than the individual attribute (Shukla et al.,
2006). The first factor (Factor 1) explained
50.79% of the total variance. The second
factor accounted for a further 15.86% of the
total variance. Factors 1, 2, and 3
collectively accounted for 76.28% of the
total variance. The inclusion of the next
factor increased the cumulative variance by
7.08% up to 83.36%.
A factor, as an array of variables, holds
contributions (in the forming of loadings or
weights) from all of the selected 14
properties. The weights (loadings) for the
first three factors are illustrated in Table 4.
The magnitude of the eigenvalues was used
_______________________________________________________________________ Ayoubi et al.
Table 4. Proportion of variance, initial eigenvalues and communality estimates for soil properties in the
0-30 cm soil layer under different land uses in loessial soils of Golestan povince, nrthern Iran.
soil attributes Factor Communality estimates
1 2 3
SAND -0.67663 -0.28967 -0.5702 0.99
SILT 0.768511 -0.10632 0.472002 0.87
CLAY -0.31862 0.839708 0.112359 0.36
BDa -0.76813 0.207423 0.107715 0.49
MWDb 0.821633 0.270165 -0.09152 0.99
K factor -0.75879 -0.0473 0.471154 0.61
WSAc 0.821014 0.270342 -0.09107 0.99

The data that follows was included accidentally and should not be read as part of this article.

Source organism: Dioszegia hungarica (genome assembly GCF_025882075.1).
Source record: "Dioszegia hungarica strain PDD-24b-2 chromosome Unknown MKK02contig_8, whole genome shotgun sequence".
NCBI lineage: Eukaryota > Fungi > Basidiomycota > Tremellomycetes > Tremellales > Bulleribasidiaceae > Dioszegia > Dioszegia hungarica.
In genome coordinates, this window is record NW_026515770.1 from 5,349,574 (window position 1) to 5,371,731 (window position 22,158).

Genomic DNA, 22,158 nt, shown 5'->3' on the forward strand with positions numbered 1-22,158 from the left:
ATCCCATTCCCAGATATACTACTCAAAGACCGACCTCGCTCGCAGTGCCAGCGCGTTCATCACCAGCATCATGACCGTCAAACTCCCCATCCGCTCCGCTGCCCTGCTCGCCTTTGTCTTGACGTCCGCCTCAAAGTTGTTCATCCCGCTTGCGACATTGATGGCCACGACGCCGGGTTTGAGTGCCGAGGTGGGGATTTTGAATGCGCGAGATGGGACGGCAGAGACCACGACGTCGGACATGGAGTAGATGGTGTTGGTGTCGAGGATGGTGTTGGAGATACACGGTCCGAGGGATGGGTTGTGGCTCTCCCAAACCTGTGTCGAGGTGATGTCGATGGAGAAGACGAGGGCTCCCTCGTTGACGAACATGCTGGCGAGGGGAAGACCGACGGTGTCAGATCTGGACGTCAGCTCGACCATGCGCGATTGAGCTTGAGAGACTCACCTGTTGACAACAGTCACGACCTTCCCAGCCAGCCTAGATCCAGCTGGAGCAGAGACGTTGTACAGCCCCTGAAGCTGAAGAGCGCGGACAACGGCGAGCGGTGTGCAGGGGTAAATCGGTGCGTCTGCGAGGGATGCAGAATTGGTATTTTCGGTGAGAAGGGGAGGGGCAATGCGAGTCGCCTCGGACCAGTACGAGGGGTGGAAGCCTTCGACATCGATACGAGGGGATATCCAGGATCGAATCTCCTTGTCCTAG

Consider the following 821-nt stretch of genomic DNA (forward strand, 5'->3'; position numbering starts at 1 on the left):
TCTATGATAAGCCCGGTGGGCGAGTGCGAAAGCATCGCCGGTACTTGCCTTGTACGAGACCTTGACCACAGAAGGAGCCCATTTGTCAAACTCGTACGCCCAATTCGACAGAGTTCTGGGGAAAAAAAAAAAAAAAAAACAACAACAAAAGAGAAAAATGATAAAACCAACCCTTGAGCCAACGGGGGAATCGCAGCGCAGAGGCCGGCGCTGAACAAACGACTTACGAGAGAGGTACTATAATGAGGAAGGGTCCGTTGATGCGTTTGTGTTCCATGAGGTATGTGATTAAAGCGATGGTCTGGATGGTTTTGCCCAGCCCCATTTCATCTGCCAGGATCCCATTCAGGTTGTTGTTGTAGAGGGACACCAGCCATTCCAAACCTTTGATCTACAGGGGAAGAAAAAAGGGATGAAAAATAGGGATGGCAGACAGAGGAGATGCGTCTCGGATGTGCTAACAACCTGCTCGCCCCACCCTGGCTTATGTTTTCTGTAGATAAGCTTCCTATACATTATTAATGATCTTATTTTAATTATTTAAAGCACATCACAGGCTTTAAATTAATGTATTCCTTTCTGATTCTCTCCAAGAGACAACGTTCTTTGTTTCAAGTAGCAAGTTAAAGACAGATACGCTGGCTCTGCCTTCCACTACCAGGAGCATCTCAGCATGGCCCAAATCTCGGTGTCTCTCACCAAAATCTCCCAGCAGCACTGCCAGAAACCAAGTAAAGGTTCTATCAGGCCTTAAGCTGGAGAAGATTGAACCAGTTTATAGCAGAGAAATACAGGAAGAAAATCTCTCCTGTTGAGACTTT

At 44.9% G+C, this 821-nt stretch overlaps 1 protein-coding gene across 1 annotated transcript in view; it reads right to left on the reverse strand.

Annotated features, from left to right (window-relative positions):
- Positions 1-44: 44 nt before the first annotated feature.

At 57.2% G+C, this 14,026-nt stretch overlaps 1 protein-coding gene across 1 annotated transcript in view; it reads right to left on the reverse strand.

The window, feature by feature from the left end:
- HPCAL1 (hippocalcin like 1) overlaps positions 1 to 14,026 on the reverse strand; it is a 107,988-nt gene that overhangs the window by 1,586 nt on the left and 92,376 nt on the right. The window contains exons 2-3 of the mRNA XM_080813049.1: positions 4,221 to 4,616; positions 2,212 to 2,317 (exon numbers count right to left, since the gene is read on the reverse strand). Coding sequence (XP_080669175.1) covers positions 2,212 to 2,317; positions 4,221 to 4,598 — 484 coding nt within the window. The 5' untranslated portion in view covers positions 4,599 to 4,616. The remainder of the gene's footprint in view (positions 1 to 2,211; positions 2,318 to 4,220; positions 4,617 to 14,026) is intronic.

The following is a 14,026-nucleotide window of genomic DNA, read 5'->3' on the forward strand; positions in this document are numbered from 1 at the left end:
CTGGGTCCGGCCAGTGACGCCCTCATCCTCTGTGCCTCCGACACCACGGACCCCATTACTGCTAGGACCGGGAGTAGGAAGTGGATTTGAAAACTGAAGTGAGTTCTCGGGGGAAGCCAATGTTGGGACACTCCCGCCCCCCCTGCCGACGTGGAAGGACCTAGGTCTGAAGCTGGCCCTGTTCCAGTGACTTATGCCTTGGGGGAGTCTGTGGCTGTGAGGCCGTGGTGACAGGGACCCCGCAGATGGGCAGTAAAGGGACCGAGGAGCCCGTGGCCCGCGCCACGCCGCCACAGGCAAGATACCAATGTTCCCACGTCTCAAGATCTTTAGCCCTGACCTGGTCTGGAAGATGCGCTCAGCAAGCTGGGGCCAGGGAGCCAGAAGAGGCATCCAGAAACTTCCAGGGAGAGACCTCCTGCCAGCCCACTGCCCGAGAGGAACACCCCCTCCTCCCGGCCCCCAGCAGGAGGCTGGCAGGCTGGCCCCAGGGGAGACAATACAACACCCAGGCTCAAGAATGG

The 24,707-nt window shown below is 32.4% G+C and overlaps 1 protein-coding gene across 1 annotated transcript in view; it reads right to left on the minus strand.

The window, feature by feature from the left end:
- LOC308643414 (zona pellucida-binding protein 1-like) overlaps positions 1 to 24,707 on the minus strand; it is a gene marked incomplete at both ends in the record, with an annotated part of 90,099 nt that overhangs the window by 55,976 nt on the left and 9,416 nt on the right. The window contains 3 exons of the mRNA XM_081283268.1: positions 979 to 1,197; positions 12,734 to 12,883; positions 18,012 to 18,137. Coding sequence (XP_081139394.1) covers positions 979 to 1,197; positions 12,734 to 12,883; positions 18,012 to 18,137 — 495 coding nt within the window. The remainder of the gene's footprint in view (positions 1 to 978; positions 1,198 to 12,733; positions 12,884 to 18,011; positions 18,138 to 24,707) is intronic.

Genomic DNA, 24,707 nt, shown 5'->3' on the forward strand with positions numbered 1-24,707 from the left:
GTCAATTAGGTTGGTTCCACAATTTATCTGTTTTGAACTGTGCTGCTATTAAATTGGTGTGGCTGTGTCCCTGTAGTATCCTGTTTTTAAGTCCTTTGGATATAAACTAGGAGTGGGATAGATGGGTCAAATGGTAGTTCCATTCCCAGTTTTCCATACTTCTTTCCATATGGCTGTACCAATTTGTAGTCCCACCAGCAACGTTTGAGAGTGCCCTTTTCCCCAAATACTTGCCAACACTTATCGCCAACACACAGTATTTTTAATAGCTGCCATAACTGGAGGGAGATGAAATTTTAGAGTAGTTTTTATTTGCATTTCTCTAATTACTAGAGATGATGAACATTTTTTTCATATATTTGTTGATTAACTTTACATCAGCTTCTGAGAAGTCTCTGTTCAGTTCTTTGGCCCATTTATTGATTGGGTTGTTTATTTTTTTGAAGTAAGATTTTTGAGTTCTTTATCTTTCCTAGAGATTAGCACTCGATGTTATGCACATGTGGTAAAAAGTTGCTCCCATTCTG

AWHCd 0.597841 0.490413 0.27465 0.39
CaCO3 -0.63891 -0.57709 0.154535 0.53
SOMe 0.881894 -0.35664 -0.00204 0.99
MRf 0.837238 -0.4714 -0.07693 0.84
ECg 0.224255 0.382505 -0.65648 0.05
pH -0.61194 -0.17775 -0.04432 0.31
TNh 0.881818 -0.35665 -0.00191 0.99
Initial eigenvalue 7.11 2.22 1.34 -
Variance% 50.79 15.86 9.63 -
Cumulative variance% 50.79 66.65 76.28 -
a Bulck density; b Mean Weight Diameter; c Water Satble Aggregates; d Available Water Holding Capacity;
e Soil Organic Matter; f Microbla Respiration; g Electrical conductivity, h Total Nitrogen.
as a criterion for interpreting the relationship
between soil properties and factors. Soil
properties were assigned to a factor for
which their eigenvalues were the highest.
Factor 1 explained 50.79% of the total
variance with a high positive loading (>
0.85) from MWD, TN, WSA, and SOM